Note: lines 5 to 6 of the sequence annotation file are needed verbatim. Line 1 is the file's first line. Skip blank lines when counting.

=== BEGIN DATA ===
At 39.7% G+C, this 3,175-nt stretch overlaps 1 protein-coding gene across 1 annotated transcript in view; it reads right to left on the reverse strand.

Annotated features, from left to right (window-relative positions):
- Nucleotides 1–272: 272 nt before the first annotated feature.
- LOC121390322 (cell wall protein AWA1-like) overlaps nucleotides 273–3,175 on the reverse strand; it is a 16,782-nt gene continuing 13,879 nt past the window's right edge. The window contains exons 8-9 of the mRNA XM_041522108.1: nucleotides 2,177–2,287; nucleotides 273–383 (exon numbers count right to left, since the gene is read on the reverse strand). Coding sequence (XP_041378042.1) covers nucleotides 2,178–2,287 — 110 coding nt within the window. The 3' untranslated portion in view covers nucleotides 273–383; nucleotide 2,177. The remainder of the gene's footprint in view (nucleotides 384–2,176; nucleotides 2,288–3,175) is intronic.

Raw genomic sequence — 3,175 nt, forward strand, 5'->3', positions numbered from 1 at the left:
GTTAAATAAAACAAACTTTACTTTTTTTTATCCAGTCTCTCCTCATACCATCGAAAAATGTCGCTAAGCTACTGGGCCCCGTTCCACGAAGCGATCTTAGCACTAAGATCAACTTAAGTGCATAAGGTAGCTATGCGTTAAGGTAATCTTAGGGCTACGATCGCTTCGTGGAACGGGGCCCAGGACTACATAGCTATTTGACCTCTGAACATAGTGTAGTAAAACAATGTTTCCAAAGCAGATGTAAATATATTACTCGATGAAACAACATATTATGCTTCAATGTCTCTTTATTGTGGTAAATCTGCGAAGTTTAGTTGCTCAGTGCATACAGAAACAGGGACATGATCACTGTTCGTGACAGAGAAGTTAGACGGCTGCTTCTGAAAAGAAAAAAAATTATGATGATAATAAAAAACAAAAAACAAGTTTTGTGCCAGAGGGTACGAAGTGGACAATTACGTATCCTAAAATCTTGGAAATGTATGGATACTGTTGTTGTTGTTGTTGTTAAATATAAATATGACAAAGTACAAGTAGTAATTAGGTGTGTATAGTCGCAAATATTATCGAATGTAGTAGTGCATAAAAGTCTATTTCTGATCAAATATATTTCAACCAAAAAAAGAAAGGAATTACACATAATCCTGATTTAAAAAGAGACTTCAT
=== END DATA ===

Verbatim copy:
Raw genomic sequence — 3,175 nt, forward strand, 5'->3', positions numbered from 1 at the left:
GTTAAATAAAACAAACTTTACTTTTTTTTATCCAGTCTCTCCTCATACCATCGAAAAATGTCGCTAAGCTACTGGGCCCCGTTCCACGAAGCGATCTTAGCACTAAGATCAACTTAAGTGCATAAGGTAGCTATGCGTTAAGGTAATCTTAGGGCTACGATCGCTTCGTGGAACGGGGCCCAGGACTACATAGCTATTTGACCTCTGAACATAGTGTAGTAAAACAATGTTTCCAAAGCAGATGTAAATATATTACTCGATGAAACAACATATTATGCTTCAATGTCTCTTTATTGTGGTAAATCTGCGAAGTTTAGTTGCTCAGTGCATACAGAAACAGGGACATGATCACTGTTCGTGACAGAGAAGTTAGACGGCTGCTTCTGAAAAGAAAAAAAATTATGATGATAATAAAAAACAAAAAACAAGTTTTGTGCCAGAGGGTACGAAGTGGACAATTACGTATCCTAAAATCTTGGAAATGTATGGATACTGTTGTTGTTGTTGTTGTTAAATATAAATATGACAAAGTACAAGTAGTAATTAGGTGTGTATAGTCGCAAATATTATCGAATGTAGTAGTGCATAAAAGTCTATTTCTGATCAAATATATTTCAACCAAAAAAAGAAAGGAATTACACATAATCCTGATTTAAAAAGAGACTTCAT